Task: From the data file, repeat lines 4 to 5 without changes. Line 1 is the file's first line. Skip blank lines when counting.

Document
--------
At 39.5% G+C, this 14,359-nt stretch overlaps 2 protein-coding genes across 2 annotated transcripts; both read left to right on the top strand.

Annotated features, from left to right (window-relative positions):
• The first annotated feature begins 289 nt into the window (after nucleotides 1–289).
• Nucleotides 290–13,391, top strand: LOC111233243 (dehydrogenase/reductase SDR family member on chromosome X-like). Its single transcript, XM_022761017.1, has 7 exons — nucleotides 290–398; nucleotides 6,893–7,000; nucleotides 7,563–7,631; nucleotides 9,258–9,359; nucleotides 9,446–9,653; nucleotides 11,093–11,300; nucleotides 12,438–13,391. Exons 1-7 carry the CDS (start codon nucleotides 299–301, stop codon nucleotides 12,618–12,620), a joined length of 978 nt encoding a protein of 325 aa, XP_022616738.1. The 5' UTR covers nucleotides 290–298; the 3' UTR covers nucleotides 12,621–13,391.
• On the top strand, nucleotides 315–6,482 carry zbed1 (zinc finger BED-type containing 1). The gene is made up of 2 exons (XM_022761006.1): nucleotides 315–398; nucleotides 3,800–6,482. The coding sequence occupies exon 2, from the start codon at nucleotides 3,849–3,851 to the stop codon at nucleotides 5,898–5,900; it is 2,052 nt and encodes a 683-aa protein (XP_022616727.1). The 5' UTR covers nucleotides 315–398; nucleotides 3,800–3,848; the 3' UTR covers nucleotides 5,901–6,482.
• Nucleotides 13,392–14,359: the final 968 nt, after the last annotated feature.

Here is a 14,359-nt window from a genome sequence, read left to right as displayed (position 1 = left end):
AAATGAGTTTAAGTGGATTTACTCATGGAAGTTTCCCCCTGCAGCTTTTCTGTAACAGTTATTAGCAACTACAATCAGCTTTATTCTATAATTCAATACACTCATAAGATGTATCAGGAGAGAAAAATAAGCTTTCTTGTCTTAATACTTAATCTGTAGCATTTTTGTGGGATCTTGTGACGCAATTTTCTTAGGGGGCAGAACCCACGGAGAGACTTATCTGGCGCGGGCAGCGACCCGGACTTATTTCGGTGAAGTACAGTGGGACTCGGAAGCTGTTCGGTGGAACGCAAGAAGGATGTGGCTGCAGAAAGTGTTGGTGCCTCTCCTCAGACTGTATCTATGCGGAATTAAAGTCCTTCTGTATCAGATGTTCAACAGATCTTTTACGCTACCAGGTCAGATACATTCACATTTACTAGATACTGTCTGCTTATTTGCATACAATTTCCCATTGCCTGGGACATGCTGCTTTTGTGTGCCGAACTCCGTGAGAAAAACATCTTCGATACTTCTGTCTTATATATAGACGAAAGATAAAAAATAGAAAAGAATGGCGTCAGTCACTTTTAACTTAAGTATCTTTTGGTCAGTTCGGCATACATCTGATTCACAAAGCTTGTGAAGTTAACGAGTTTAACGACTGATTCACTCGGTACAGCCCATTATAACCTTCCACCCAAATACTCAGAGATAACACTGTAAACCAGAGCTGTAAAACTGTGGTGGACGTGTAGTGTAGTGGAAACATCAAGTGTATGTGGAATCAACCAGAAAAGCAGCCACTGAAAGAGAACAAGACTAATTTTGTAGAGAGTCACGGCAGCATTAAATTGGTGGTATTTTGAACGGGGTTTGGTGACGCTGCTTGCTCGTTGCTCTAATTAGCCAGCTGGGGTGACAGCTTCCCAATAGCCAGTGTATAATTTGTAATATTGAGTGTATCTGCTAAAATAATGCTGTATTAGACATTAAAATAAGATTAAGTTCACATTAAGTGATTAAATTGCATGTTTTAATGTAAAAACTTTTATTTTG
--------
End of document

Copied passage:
• Nucleotides 290–13,391, top strand: LOC111233243 (dehydrogenase/reductase SDR family member on chromosome X-like). Its single transcript, XM_022761017.1, has 7 exons — nucleotides 290–398; nucleotides 6,893–7,000; nucleotides 7,563–7,631; nucleotides 9,258–9,359; nucleotides 9,446–9,653; nucleotides 11,093–11,300; nucleotides 12,438–13,391. Exons 1-7 carry the CDS (start codon nucleotides 299–301, stop codon nucleotides 12,618–12,620), a joined length of 978 nt encoding a protein of 325 aa, XP_022616738.1. The 5' UTR covers nucleotides 290–298; the 3' UTR covers nucleotides 12,621–13,391.
• On the top strand, nucleotides 315–6,482 carry zbed1 (zinc finger BED-type containing 1). The gene is made up of 2 exons (XM_022761006.1): nucleotides 315–398; nucleotides 3,800–6,482. The coding sequence occupies exon 2, from the start codon at nucleotides 3,849–3,851 to the stop codon at nucleotides 5,898–5,900; it is 2,052 nt and encodes a 683-aa protein (XP_022616727.1). The 5' UTR covers nucleotides 315–398; nucleotides 3,800–3,848; the 3' UTR covers nucleotides 5,901–6,482.